Amid a gloomy outlook, an unexpected benefit of the pandemic includes a rise in the number of younger people volunteering and positive changes to the NDIS scheme. An assessment of local COVID-19 needs and how community organisations are positioning themselves to meet them was presented at an online Rotary meeting last week by Mayor Jennifer Anderson.

Rotary clubs from Ku-ring-gai, Sydney and the UK tuned in to hear the findings delivered by the Mayor and Council staff. One unexpected result was an increase in younger residents volunteering particularly at the onset of the pandemic, due to unemployment, reduced work hours or working from home. Conversely, volunteer groups have seen significant falls in the number of older residents participating because of fears of catching COVID-19, underlying health conditions or volunteer groups no longer meeting.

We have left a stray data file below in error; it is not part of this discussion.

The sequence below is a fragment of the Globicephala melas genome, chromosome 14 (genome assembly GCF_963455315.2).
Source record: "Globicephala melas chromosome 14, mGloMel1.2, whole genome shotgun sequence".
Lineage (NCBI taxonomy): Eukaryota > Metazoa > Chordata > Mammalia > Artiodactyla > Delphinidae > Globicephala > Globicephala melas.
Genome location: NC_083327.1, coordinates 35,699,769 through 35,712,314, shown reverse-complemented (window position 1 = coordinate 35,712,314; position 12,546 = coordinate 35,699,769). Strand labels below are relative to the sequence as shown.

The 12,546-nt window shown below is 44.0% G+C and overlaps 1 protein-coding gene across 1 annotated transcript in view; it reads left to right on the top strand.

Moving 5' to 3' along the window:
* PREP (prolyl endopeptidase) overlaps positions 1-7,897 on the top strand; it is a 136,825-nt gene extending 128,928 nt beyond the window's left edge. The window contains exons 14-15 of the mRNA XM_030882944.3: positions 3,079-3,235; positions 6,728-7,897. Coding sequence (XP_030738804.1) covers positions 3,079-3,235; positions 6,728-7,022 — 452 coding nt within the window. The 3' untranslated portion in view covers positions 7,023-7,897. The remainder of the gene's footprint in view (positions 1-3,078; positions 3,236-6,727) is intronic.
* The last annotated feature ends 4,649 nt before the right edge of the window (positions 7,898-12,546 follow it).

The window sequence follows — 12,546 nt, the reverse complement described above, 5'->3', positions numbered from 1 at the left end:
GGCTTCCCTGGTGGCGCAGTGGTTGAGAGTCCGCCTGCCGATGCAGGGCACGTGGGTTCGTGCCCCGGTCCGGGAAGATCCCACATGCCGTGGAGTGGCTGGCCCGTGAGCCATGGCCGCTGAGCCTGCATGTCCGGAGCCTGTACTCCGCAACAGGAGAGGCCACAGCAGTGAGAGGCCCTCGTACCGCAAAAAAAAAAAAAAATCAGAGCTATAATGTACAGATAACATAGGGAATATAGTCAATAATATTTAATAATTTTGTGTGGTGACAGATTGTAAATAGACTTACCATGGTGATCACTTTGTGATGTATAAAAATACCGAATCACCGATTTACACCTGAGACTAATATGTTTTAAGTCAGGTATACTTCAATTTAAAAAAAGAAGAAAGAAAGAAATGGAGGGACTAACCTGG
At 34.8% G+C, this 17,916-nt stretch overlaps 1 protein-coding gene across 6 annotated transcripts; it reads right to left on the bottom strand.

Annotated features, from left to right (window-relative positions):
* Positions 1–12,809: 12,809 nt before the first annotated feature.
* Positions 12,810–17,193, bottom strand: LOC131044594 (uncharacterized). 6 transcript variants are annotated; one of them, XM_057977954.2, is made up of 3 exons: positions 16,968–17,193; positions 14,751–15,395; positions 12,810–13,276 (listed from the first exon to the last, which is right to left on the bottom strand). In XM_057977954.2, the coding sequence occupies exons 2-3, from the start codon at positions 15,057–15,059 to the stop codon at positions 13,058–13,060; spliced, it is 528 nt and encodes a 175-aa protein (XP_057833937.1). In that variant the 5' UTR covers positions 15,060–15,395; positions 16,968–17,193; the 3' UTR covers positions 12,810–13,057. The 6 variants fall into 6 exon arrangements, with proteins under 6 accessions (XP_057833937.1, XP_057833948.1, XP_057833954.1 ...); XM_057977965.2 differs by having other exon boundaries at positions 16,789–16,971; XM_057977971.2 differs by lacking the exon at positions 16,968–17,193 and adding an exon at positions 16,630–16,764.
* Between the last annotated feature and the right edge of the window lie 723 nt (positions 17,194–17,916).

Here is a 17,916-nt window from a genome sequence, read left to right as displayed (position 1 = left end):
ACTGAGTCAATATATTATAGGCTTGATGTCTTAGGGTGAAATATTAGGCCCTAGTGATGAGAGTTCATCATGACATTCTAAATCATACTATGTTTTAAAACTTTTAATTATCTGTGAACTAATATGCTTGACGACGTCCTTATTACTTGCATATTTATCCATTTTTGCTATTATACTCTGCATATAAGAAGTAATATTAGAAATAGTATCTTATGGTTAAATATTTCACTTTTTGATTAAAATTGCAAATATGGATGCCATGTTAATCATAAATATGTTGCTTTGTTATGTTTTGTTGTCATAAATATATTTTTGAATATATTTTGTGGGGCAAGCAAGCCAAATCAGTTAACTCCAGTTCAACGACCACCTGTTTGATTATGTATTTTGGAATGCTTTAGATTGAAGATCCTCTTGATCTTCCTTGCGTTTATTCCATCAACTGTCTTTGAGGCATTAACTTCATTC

Churches and scout halls are among those experiencing loss of income from hiring out their venues to small businesses such as fitness instructors, tutors, local markets and dance classes. As a result, some organisations have had to reduce services and their level of social engagement has decreased substantially over the past six months. Disability support providers have reported some positive changes to the NDIS scheme in the wake of the pandemic, including a 10% additional payment to providers, extension of NDIS plans to 24 months and allowing clients to cancel services without charge if they felt unwell.

Many organisations reported switching to online workshops, meetings and therapy sessions in an effort to keep connected with their clients. Ku-ring-gai Council has partnered with a number of organisations to provide online support which can be accessed on council’s Life online pages.